• The Rev. Frank St. Amour, III

Sermon - 4 Easter

In the Name...

There’s a story told about John Wayne. He was cast in the Biblical epic “The Greatest Story Ever Told” as the centurion at the foot of the Cross, and after a couple of takes the director allegedly told him to say his line with more awe and Wayne obliged with, “Aw, this man was the Son of God.” By the way, Wayne denied he did this, but, hearing the story, said he wished he’d thought of it at the time.

The director John Ford was once asked what his secret was to making a successful Western. He said you had to open the film in a way guaranteed to capture the audience's attention and the best way was to have a stranger ride into town. It sets the stage. The quiet, peaceful life of the town is about to be disturbed by this stranger. The townspeople don't know who he is; they don't know where he's come from; they don't know where he's going and above all they don't know why he stopped here, in their town.

If you've seen a lot of Westerns you know that most characters in the film fall into two broad categories: pioneers and settlers. The pioneers are like the stranger who rides into town. They answer the call of the wide open spaces. Their home is usually a horse or a waggon and they always seem to be on the move.

And then there are the settlers. They're pioneers who've stopped moving and have fixed addresses. They've put down roots, built homes and businesses, and surrounded themselves with familiar faces. They like the settled life and the security that goes with it. They never stay away too long from home. And of course, all the authority figures in the movie, the mayor, banker, sheriff, etc. are settlers.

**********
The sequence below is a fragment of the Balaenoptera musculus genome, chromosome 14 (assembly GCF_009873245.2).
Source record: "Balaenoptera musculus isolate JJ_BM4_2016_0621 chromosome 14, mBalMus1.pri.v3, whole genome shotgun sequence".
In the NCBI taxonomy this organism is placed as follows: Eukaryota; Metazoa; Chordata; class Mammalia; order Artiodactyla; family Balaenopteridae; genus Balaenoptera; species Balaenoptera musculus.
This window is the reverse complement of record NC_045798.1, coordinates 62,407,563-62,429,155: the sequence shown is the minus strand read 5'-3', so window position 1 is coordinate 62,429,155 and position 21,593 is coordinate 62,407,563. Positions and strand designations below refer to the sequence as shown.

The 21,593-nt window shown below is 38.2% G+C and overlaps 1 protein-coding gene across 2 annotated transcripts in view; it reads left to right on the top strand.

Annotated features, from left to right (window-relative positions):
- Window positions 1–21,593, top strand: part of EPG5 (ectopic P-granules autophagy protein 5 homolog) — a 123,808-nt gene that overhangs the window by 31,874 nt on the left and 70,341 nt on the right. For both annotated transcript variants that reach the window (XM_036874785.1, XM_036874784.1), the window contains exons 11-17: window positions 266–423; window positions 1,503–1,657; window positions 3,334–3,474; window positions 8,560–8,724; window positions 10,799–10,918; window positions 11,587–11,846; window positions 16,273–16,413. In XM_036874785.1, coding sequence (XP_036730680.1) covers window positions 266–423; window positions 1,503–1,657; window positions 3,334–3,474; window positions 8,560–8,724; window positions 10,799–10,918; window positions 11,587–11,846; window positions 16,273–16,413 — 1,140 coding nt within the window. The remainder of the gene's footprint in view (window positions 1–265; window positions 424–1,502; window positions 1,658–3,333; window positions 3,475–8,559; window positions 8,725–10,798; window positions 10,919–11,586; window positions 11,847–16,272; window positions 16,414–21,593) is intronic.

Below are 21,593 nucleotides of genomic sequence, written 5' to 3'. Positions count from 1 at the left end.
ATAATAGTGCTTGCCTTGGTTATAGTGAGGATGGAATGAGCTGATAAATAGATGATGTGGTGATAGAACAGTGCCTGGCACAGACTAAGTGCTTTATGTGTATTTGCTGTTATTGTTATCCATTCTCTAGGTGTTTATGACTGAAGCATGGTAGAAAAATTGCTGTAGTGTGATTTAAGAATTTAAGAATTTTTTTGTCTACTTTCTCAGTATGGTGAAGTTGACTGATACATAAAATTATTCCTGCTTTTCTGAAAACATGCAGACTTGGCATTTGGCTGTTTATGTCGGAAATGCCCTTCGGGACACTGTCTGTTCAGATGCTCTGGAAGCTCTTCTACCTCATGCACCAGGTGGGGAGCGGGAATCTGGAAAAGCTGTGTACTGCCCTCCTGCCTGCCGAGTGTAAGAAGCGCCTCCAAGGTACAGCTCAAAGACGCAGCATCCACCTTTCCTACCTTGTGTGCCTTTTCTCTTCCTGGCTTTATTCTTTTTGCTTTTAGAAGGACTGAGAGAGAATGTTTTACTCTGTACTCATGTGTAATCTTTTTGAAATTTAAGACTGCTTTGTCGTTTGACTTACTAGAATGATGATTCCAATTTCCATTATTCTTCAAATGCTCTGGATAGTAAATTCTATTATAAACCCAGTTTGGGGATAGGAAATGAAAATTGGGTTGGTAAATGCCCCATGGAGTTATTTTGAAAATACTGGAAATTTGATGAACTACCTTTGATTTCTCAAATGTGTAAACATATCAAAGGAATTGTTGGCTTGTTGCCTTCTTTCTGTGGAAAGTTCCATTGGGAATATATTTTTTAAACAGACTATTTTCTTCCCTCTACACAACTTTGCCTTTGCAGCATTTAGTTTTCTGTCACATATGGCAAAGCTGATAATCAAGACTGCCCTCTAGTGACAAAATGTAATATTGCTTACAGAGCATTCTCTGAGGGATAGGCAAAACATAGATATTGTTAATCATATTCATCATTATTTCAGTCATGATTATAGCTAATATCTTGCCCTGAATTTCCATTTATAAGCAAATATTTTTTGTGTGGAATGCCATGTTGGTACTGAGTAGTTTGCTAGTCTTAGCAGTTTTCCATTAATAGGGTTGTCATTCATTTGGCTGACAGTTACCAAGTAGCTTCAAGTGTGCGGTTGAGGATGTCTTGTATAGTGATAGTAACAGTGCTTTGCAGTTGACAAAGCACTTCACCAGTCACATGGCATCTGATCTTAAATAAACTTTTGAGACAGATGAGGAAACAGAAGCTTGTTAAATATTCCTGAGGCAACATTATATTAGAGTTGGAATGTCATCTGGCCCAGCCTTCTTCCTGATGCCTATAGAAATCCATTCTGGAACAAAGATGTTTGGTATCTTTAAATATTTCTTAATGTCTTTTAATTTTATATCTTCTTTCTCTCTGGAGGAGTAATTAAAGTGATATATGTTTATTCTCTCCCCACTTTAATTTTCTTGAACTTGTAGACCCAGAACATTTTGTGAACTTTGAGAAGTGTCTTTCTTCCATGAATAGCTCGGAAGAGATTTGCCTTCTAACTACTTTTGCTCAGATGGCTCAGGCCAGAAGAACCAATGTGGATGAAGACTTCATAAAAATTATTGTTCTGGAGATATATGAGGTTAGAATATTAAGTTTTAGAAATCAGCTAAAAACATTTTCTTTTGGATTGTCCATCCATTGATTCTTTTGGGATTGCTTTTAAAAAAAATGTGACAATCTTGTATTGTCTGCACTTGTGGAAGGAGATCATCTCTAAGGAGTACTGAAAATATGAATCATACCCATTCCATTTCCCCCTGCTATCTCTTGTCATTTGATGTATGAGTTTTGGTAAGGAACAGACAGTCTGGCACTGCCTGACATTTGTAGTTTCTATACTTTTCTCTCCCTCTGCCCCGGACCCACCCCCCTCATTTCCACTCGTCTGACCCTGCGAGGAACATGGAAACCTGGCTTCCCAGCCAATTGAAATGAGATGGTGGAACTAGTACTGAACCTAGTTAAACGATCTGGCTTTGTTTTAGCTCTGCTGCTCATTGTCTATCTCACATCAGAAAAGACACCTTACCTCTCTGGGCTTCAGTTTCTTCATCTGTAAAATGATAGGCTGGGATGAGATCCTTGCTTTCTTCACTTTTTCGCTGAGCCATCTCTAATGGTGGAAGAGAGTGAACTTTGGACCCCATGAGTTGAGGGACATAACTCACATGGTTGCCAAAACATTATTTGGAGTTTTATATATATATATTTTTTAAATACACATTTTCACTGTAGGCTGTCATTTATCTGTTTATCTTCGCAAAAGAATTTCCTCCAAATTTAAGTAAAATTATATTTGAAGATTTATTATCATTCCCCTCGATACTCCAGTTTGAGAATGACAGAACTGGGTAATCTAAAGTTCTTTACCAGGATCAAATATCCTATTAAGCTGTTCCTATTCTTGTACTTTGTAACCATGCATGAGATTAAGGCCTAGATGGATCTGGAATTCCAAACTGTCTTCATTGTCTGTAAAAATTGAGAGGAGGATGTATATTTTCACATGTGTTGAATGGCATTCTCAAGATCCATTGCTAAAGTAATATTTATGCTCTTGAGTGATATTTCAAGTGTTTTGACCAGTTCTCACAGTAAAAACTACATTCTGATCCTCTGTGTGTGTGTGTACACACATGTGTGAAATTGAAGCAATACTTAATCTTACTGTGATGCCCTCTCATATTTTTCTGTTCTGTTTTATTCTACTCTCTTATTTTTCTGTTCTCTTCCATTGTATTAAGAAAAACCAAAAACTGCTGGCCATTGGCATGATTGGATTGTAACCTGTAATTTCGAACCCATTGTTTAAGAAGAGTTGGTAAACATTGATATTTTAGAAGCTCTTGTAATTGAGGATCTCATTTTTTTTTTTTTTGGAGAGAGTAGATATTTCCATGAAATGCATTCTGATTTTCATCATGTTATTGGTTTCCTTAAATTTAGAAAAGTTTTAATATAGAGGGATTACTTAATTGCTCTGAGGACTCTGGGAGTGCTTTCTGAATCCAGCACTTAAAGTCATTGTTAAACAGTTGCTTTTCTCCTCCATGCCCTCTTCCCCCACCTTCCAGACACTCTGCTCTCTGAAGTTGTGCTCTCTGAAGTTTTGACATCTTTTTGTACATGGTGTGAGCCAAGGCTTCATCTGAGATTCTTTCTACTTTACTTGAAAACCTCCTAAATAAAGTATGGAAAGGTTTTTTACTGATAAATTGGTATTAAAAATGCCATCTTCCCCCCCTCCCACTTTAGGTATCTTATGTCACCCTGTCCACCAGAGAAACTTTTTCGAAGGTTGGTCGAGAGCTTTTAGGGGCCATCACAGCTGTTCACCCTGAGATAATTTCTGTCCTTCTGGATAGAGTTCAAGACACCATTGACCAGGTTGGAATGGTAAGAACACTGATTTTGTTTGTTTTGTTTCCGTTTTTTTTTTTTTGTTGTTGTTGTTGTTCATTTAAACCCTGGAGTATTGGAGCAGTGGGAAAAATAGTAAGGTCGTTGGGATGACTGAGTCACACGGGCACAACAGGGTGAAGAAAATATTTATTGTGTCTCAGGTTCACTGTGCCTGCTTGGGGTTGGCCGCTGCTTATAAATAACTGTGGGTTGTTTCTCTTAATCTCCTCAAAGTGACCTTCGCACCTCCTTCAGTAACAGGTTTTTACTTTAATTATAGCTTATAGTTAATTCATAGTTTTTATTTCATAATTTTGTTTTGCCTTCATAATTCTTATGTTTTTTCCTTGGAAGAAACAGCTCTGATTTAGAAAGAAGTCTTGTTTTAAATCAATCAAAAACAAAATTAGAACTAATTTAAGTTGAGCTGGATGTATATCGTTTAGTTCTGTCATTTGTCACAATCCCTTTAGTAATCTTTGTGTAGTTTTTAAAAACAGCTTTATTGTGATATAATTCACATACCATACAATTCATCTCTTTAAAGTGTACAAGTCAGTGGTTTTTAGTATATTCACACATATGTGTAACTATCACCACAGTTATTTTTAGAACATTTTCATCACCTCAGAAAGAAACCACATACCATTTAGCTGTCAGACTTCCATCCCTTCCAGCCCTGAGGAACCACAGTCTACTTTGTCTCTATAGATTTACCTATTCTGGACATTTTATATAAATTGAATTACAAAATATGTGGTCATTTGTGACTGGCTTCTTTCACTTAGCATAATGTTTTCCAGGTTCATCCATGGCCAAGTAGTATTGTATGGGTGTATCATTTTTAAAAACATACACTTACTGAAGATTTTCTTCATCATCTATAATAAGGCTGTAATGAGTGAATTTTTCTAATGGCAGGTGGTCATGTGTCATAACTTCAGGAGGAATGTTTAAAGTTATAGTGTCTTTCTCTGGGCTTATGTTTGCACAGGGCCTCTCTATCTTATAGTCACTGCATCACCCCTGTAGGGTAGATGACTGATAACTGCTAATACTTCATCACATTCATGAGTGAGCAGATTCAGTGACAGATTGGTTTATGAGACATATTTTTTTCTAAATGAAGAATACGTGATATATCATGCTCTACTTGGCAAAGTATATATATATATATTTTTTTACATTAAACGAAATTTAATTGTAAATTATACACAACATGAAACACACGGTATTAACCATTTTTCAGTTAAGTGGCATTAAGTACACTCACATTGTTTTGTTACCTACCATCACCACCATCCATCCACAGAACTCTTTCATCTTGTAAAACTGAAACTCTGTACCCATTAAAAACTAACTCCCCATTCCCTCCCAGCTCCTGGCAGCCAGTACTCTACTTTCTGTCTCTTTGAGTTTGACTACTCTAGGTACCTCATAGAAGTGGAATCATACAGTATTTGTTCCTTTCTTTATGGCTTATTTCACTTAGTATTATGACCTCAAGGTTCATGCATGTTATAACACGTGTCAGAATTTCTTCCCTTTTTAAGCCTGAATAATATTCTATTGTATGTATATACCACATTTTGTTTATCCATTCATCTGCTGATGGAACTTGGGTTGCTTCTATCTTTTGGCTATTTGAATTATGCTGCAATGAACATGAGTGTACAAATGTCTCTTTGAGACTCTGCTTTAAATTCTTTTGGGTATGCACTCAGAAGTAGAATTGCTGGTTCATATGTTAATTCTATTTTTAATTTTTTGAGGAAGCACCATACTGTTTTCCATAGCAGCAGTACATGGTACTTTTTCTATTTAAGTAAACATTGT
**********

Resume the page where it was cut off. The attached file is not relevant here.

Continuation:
Well, long before the Israelites settled down as farmers and city-dwellers, they were pioneers. Shepherds, herdsmen, living in tents, moving from place to place, leading their animals from one pasture to another, making townsfolk, like those of Jericho, very nervous. But, by the time of Christ, more than a thousand years after the Exodus, society had changed and the shepherd was not looked upon with much favour by the vast majority of people.

Shepherds were, in fact, regarded as suspicious characters. Often illiterate and mentally challenged, they could not observe the demands of ceremonial law and were regarded as religiously unclean. Because their flocks often wandered onto private property they were considered little better than thieves. They were even banned from giving evidence in court. Oh, the shepherd had a big place in the poetic folklore of the Israelite people, but, like the gunfighter, bounty hunter, and cowboy of the American West, he had no place in the modern society which 1stC Israel had become.

So when Jesus speaks of himself as a shepherd, he is evoking an image from Israel's past and allying himself with the outcasts of Israel's present. Elsewhere, he makes the remark, "Foxes have holes and birds have nests, but, the son of Man has nowhere to lay his head". He is the wandering prophet who has been rejected by his own town of Nazareth. He is always on the move. When he arrives somewhere he invariably causes some sort of upset. He certainly makes the authorities nervous. He is a pioneer.